Jackson Pollock, Cathedral, 1947 (via Wikiart).
The ever-estimable Atul Gawande has published in The New Yorker this week the commencement address he delivered on 10 Jun 2016 at the California Institute of Technology. It’s worth a close read. Here are some excerpts. (But read the whole article/speech.)
‘Science is not a major or a career. It is a commitment to a systematic way of thinking, an allegiance to a way of building knowledge and explaining the universe through testing and factual observation.
The thing is, that isn’t a normal way of thinking. It is unnatural and counterintuitive. It has to be learned. . . .
The scientist has an experimental mind, not a litigious one. . . .
‘[E]ven where the knowledge provided by science is overwhelming, people often resist it—sometimes outright deny it. Many people continue to believe, for instance, despite massive evidence to the contrary, that childhood vaccines cause autism (they do not); that people are safer owning a gun (they are not); that genetically modified crops are harmful (on balance, they have been beneficial); that climate change is not happening (it is). . . .
‘[O]nce an idea has got embedded and become widespread, it becomes very difficult to dig it out of people’s brains—especially when they do not trust scientific authorities. And we are experiencing a significant decline in trust in scientific authorities. . . .
Despite increasing education levels, the public’s trust in the scientific community has been decreasing.
‘Science’s defenders have identified five hallmark moves of pseudoscientists.
- They argue that the scientific consensus emerges from a conspiracy to suppress dissenting views.
- They produce fake experts, who have views contrary to established knowledge but do not actually have a credible scientific track record.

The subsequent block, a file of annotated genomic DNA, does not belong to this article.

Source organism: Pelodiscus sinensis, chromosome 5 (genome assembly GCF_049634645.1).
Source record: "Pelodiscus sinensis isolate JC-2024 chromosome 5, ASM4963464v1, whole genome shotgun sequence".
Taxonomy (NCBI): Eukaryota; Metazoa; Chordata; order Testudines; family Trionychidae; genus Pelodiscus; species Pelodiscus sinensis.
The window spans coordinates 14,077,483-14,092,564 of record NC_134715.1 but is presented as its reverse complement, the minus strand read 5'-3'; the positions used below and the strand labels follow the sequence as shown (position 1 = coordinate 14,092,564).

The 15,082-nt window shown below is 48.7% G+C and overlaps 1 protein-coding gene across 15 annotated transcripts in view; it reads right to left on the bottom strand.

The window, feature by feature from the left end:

- They cherry-pick the data and papers that challenge the dominant view as a means of discrediting an entire field.
- They deploy false analogies and other logical fallacies.
- And they set impossible expectations of research: when scientists produce one level of certainty, the pseudoscientists insist they achieve another.
‘. . . The evidence is that rebutting bad science doesn’t work; in fact, it commonly backfires. Describing facts that contradict an unscientific belief actually spreads familiarity with the belief and strengthens the conviction of believers.
‘. . . Emerging from the findings was also evidence that suggested how you might build trust in science. Rebutting bad science may not be effective, but asserting the true facts of good science is. And including the narrative that explains them is even better. You don’t focus on what’s wrong with the vaccine myths, for instance. Instead, you point out: giving children vaccines has proved far safer than not. . . .
‘The other important thing is to expose the bad science tactics that are being used to mislead people. Bad science has a pattern, and helping people recognize the pattern arms them to come to more scientific beliefs themselves.
Having a scientific understanding of the world is fundamentally about how you judge which information to trust. . . .
Knowledge and the virtues of the scientific orientation live far more in the community than the individual.
‘When we talk of a “scientific community,” we are pointing to something critical: that advanced science is a social enterprise, characterized by an intricate division of cognitive labor. Individual scientists, no less than the quacks, can be famously bull-headed, overly enamored of pet theories, dismissive of new evidence, and heedless of their fallibility. (Hence Max Planck’s observation that science advances one funeral at a time.) But as a community endeavor, it is beautifully self-correcting.
‘Beautifully organized, however, it is not.
Seen up close, the scientific community—with its muddled peer-review process, badly written journal articles, subtly contemptuous letters to the editor, overtly contemptuous subreddit threads, and pompous pronouncements of the academy—looks like a rickety vehicle for getting to truth.
Yet the hive mind swarms ever forward. . . .
Even more than what you think, how you think matters.
Read the whole article in The New Yorker: The mistrust of science, 10 Jun 2016.
Read other articles on the ILRI News Blog about how the use of scientific evidence to influence decision-making:
- Persuasion: Towards a calculus of influence in livestock research for development, 17 Feb 2016
- What we talk about when we talk about ‘evidence-based’ advocacy communications, 13 Jan 2016
- ‘We’re having all the wrong debates’–Tamar Haspel, 28 May 2015
- Realpolitik–Nairobi ‘Community of Practice’ communicators get real practice impacting policymakers, 7 Jul 2014